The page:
Several hacker groups have targeted Israeli websites with a wave of dangerous traffic following a sudden ground, sea, and air assault by the militant group Hamas on Saturday (7 Oct).
These attacks have prompted Israel to declare war and retaliate against the actions of the militant groups.
The Jerusalem Post, an Israeli newspaper, reported that its website was rendered inactive on Saturday morning due to a series of cyberattacks.
According to Tech Crunch, on Tuesday (10 Oct), Rob Joyce, the director of cyber security at America’s National Security Agency (NSA), confirmed that distributed denial of service (DDoS) attacks and website defacement had occurred. However, he did not attribute these cyberattacks to any specific groups.
Joyce’s statement corroborated findings by security researcher Will Thomas, who reported that more than 60 websites had been taken down due to DDoS attacks, and over five websites had been defaced on Monday (9 Oct).
“What surprises me about hacktivism surrounding this conflict is the involvement of numerous international groups, such as those suspected to be from Bangladesh, Pakistan, and Morocco,” Thomas stated.
Hacktivist groups commonly launch cyberattacks during armed conflicts, similar to what occurred in Ukraine. These hackers are often not affiliated with any government but are politically motivated and decentralized groups.
Their activities can disrupt websites and services, but their scope is considerably narrower compared to state-sponsored hacker activities. So far, researchers and government agencies like the NSA have only observed hacker activities in the context of the Hamas-Israel conflict.
However, neither the NSA nor the Israeli Consulate General in New York have provided any comments on the situation.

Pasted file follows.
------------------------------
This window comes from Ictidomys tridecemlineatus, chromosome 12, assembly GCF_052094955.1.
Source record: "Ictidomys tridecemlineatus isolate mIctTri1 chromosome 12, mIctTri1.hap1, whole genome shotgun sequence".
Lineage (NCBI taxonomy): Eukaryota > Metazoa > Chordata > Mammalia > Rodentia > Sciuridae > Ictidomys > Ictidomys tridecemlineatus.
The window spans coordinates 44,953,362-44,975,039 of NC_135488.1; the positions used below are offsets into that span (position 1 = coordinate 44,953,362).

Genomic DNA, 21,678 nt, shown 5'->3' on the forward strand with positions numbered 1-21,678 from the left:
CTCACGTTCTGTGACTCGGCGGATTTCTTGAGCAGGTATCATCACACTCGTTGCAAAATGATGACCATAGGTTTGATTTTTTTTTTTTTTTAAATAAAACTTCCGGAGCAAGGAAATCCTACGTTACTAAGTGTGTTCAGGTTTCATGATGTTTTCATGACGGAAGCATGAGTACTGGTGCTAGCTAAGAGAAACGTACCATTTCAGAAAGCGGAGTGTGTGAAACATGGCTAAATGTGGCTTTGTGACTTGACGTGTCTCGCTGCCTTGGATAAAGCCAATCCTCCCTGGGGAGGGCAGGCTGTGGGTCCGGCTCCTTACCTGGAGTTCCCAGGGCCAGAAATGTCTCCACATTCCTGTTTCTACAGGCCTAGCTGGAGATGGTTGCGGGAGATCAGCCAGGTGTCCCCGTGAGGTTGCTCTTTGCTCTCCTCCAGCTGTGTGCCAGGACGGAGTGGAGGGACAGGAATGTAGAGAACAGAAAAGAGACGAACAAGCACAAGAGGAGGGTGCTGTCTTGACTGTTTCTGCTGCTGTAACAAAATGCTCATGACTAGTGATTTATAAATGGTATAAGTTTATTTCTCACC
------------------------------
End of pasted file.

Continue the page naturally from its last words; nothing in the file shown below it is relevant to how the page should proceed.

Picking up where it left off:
Will Thomas, an intelligence threat researcher at the Equinix Threat Analysis Center, stated that pro-Palestinian hackers have targeted government websites, civil services, news sites, financial institutions, as well as telecommunications and energy companies.
According to Thomas, hacktivist groups are not the only ones active in this conflict.
“I have seen some posts by operators of cybercrime services such as DDoS-for-Hire or Initial Access Brokers offering their services to those wishing to target Israel or Palestine,” he said.
Initial Access Brokers are groups that have breached websites and networks. Not only that, but they also offer access to other hackers in exchange for payment.
Such cyberattacks can have a minor impact on armed conflicts, according to Lukasz Olejnik, an independent researcher and consultant.
“Hacktivist groups like these have practical limitations on their ability to carry out measurable cyber activities. The impact will be very low, and given everything that is happening, the impact will be limited or even non-existent,” Olejnik remarked.
These cyberattacks in the Israel-Hamas war occurred less than a week after the International Committee of the Red Cross (ICRC) published a list of rules regulating hacker activities in military conflicts.
One of the rules stipulates that these groups should not attack civilian targets. Following the ICRC announcement, hackers targeted Russian Red Cross sites.
On Saturday, militants affiliated with Hamas from Gaza, a small Palestinian territory within Israel, launched a sudden attack.
Hamas militants breached barricades, infiltrated border towns with Israel, and caused more than 700 casualties, marking the worst violence in 50 years.
In response to this attack, the Israeli government officially declared war and retaliated by bombing Gaza, resulting in over 900 casualties, as reported by The Associated Press.
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